Wednesday, 15 August 2012

Martin Wishart

The Shore


Visited 8/8/12

The Festival is here!  And that means lovely people staying in my flat and buying me slap-up dinners.  This year’s highlight:  Martin Wishart, the original and some say the best of Edinburgh’s haute cuisine.   I hadn’t been for several years, and vaguely thought it might have been superseded by younger, flashier models, but such was not the case.

I’ll get the one negative point out of the way first—the room isn’t great.  Subdued and beige like a chain hotel.  And blinds blocked out the view of the harbour (probably not their fault on a sunny evening, but still).   The service is great—mainly younger keen people with perfect timing and an enthusiastic way of talking about the food.

We had the tasting menu and it was the most accomplished and best judged example of this that I’ve had for ages.   The amuse bouches were light and did their appetising job perfectly (and at no time did the currently ubiquitous a pea velouté/foam put in an appearance).  The menu ran as follows:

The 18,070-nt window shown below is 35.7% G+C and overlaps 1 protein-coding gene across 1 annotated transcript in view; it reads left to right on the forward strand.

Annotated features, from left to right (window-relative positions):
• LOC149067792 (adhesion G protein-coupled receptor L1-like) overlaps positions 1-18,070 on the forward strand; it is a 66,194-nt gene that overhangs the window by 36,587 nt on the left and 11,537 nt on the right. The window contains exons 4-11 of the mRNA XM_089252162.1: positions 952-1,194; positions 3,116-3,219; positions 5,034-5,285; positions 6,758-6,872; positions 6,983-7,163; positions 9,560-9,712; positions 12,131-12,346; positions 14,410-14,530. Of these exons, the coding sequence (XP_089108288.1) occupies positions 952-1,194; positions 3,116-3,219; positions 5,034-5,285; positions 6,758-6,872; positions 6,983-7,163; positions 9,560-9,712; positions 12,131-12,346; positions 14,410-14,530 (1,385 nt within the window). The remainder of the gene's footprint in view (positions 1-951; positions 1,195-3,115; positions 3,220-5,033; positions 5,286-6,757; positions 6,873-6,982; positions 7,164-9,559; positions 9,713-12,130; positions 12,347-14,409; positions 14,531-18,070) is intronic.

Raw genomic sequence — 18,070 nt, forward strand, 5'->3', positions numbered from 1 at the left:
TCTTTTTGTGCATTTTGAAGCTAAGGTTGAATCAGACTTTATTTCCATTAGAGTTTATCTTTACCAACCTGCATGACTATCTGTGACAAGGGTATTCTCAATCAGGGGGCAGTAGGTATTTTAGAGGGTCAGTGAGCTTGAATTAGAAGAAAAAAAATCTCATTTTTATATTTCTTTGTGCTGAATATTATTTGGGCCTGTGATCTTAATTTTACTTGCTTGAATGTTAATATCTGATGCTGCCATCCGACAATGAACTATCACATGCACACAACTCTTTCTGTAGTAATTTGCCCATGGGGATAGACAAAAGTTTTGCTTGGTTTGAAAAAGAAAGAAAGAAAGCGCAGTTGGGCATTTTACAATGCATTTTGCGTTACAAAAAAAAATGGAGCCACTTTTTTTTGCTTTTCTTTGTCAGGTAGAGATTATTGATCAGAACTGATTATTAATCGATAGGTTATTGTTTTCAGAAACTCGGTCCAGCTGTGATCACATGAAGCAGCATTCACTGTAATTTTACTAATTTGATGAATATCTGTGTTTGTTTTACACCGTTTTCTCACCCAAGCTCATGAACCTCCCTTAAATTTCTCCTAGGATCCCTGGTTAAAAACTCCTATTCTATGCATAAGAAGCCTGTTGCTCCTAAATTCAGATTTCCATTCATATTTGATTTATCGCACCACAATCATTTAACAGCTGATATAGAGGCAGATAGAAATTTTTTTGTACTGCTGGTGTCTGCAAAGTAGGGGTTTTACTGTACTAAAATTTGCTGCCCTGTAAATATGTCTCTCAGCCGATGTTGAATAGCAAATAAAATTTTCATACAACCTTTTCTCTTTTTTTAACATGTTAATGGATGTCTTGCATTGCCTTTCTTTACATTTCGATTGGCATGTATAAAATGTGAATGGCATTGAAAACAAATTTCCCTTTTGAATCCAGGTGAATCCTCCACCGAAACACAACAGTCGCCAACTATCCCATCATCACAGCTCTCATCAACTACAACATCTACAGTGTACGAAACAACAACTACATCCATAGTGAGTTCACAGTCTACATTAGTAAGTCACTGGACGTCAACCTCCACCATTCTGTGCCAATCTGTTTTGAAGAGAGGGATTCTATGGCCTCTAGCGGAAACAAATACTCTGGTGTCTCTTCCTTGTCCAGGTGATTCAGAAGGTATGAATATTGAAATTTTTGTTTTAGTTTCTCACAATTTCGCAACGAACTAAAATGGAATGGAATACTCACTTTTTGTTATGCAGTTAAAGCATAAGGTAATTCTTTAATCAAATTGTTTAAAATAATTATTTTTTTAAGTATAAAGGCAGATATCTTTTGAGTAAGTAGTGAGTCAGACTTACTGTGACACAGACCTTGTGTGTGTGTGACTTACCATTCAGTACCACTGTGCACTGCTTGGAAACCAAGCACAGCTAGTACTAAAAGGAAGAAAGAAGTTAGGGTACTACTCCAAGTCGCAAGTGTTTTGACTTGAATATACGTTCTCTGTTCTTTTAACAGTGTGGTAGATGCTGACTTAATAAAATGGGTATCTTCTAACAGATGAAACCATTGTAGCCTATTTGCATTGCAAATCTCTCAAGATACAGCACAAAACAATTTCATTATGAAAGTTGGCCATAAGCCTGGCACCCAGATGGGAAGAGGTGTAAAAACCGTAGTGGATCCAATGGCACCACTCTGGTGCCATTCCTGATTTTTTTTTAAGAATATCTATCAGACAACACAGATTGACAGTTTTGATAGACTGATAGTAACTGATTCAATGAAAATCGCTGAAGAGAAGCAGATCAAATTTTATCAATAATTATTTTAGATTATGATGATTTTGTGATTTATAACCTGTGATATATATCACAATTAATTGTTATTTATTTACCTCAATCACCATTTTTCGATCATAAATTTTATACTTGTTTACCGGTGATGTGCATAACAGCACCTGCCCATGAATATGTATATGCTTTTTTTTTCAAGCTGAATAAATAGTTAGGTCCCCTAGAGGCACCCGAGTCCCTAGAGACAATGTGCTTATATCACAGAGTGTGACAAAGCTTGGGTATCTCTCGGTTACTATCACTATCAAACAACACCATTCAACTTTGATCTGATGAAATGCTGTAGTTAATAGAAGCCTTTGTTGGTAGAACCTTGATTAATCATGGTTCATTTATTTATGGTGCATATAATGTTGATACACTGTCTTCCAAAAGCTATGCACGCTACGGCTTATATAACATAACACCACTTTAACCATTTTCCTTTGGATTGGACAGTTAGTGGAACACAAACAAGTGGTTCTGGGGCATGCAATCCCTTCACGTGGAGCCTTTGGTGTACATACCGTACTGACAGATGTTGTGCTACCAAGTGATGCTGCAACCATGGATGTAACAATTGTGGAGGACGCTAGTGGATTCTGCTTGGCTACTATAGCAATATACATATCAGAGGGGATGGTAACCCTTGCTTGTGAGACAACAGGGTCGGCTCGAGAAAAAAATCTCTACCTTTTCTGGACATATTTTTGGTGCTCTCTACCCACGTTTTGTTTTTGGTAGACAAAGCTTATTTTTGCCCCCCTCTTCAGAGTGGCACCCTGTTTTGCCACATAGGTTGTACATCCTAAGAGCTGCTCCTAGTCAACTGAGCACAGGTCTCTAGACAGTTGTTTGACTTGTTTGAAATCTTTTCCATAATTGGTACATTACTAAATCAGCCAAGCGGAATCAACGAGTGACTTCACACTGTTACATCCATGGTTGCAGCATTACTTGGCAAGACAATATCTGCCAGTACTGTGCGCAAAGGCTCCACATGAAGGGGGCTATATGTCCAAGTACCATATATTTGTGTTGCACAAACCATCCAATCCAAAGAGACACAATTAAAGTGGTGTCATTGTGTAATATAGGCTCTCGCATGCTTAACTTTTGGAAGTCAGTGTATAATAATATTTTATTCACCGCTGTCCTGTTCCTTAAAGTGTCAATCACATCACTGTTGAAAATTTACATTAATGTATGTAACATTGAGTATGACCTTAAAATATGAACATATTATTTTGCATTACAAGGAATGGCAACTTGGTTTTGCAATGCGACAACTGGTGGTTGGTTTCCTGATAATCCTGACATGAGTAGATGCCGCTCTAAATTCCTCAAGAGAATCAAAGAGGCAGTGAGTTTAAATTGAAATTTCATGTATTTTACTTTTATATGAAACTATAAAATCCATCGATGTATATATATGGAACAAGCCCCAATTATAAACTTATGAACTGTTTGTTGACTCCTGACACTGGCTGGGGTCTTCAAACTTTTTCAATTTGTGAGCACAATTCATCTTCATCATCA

A carpaccio of John Dory with soy sauce and plum. Delicate and restrained (and better than the rather in-your-face sashimi/carpaccio mash-up I’d had at Castle Terrace).  Next lovely, juicy mackerel in a tomato broth that didn’t overpower with acidity, but brought out the sparklingly fresh flavour of the fish.  Then a reanimated (in the historical sense) crab in a marie-rose dressing with veal tartare, which was fun and delicious.  Then stuffed pig’s trotters, which I wish would appear more often on menus.  These were meltingly tender with a little hint of colonnata (OK, lard) and some fresh, light peas—so a traditionally hearty dish turned into a pure expression of its flavours, which is just what you want on a tasting menu,

The sequence of flavours, and combinations within one dish, were clearly thought-through in a masterly way.  Sometimes you can be a bit exhausted when it comes to the mega-shot of protein but I was completely ready for saddle of lamb wrapped in pork belly with gnocchi.  There was a choice of puddings and I had a lively poached apricot with white chocolate mousse and a sorbet—flavours and textures that were balanced and reviving.

Needless to say this was cooking of an enormously high standard.  I’ve just sketched out the sequence of food—most of them had other, interesting ingredients all of which added something else to the dishes.  It was simply wonderful.

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